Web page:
Saturday, December 26, 2009

Week 23 Bull Run Conservancy Dec 5th

We dont get a ton of snow in Baltimore, so when we get an early December dusting, Eliza and I took advantage of the situation and went for a hike. Though we had originally planned to do Old Rag we decided to check out something new and quite a bit closer.

On my way out I66 dozens of times I have noticed what looks like a cliff band in my rear view mirror as you pass through a gap just 20 miles out of DC. I figured it was on private land being so close to DC so didnt give it much thought. But today as we drove to the base of the gap we noticed that it is actually a wildlife preserve complete with miles of trails. Perfect!

Signage indicates that climbing is not allowed, which in my mind is a good thing, that means there must be rocks up there somewhere.

A couple neat ruins are near the beginning of the hike, including an old mill that made grain for US troops in every way from the American Revolution to WWII.

Looking back at the train tracks at the start of the hike.



Ruins of the old mill



Eliza by an old shack



A happy pairing



We never did find the rocks. There was quite a bit of snow up on the ridge, and we were momentarily distracted by a large group of hikers dressed up in probably 2500 dollars worth of outdoor gear apiece.

On the way back down Eliza and I entered an interesting discussion upon finding a cairn. Given my engineering background it is always fun to apply some of these principles to the natural world.

A cairn is a stack of rocks usually at a junction indicating that you are following the right path. These can be tremendously useful, not necessarily for an easy hike in the woods on a wide path, but many climbs are approached using these unobtrusive helpers. The reason they work is because they are an ordered system, rocks very rarely organize themselves into piles.

This is a classic example of entropy the main component in the second law of thermodynamics. This law basically states that the disorder in any system, and indeed the universe is always increasing. Perhaps the most famous example is that you often see a glass falling off a table and crashing into a million pieces (a more disordered state) but i doubt if any one has seen these same pieces suddenly jump back onto the table and reassemble themselves.

This makes sense, but what about the glass in the first place? Well we humans expended a huge amount of energy in making that glass. In melting the sand, in forming into a shape, in obtaining the knowledge of the process.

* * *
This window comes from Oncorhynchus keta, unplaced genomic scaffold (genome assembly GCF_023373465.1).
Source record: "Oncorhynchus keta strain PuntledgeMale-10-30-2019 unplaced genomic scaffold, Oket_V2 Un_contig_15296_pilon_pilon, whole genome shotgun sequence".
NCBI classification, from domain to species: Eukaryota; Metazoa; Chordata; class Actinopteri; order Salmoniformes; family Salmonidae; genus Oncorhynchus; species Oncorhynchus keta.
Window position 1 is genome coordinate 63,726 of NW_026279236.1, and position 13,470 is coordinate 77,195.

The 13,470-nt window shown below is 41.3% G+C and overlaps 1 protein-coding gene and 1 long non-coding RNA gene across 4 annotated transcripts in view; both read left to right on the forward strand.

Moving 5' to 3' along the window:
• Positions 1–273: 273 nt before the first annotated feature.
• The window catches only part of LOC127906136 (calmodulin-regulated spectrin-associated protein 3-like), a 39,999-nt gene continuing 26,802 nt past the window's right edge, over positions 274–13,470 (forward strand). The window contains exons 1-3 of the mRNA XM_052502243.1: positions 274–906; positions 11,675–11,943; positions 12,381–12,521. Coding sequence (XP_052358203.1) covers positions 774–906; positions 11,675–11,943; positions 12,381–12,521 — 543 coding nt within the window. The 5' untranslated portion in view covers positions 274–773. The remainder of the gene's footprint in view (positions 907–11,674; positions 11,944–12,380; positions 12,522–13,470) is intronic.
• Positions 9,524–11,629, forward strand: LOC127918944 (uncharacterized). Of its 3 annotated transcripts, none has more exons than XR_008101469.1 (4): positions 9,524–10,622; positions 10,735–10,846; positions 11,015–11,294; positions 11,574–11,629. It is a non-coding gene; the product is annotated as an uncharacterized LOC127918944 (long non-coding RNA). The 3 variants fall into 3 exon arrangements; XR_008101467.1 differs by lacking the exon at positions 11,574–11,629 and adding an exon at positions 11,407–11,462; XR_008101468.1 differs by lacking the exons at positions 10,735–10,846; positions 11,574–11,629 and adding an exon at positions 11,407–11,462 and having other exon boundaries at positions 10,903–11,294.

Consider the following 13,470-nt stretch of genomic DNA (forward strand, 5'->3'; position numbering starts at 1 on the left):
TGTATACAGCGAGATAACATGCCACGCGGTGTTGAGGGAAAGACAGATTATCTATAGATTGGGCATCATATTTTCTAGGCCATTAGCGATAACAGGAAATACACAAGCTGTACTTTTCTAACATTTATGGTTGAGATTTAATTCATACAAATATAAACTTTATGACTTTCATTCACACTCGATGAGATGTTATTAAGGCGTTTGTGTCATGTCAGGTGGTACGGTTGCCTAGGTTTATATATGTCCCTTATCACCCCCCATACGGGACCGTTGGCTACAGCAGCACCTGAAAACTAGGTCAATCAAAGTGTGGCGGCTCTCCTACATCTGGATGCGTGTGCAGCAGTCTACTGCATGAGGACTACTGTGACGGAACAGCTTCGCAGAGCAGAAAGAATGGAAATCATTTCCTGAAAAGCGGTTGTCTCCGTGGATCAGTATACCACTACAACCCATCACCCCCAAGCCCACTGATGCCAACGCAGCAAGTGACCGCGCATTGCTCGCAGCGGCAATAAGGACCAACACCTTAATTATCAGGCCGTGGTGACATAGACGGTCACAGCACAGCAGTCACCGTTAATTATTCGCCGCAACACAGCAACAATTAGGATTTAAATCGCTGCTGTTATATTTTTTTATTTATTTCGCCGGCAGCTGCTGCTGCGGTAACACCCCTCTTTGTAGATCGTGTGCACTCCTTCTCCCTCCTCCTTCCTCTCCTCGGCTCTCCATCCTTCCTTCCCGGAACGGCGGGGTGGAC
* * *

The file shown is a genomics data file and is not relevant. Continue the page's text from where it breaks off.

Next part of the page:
So back to the question of our humble cairn. Clearly someone spent some energy piling the the rocks so that we may know the way. Hence in a purely thermodynamic sense, more energy was put into piling the rocks, than the rocks lying in disarray on the side of the trail.

However when you include the human intelligence element things get a bit more muddy. Lets say going the wrong way on this trail adds on average an extra mile to the hike, and 1000 people a year could take this detour. I highly doubt that these 1000 miles of walking saved are of less value than the 30 seconds it took to create the cairn.

But I suppose the whole hike is arbitrary anyway. Certainly walking around in a giant circle only to end up back at the same place has not somehow increased the order in the universe. But then the question of why certainly rears its ugly head.

Some hobbies have direct benefit. My mother knitting for example provides warmth to many people. A cook or furniture builder do much the same. But my pursuits, hiking, and climbing, do nothing for anyone. Perhaps I gain a bit of physical strength, so that my adventures can increase in scope, but most importantly what I gain from these is a peace of mind, a confidence in my abilities, the act of pushing my limits.

I guess that's a lot to intuit from a pile of rocks on the side of a trail, but I suppose what I take away is that the rules that govern the physical world certainly apply to us as humans. However we can not discount the unique perspective that being self aware gives us.

In any case Ill leave this with an appropriate picture.

1 comment:

eliza said...

If I remember correctly, the cairn had actually fallen over and we reassembled it. The happiness I gained from the reconstruction certainly made worth the expenditure of energy. As did the whole hike with you...

Also, interesting that it was a cairn that led to thoughts on entropy, and not the dilapidated houses along the way.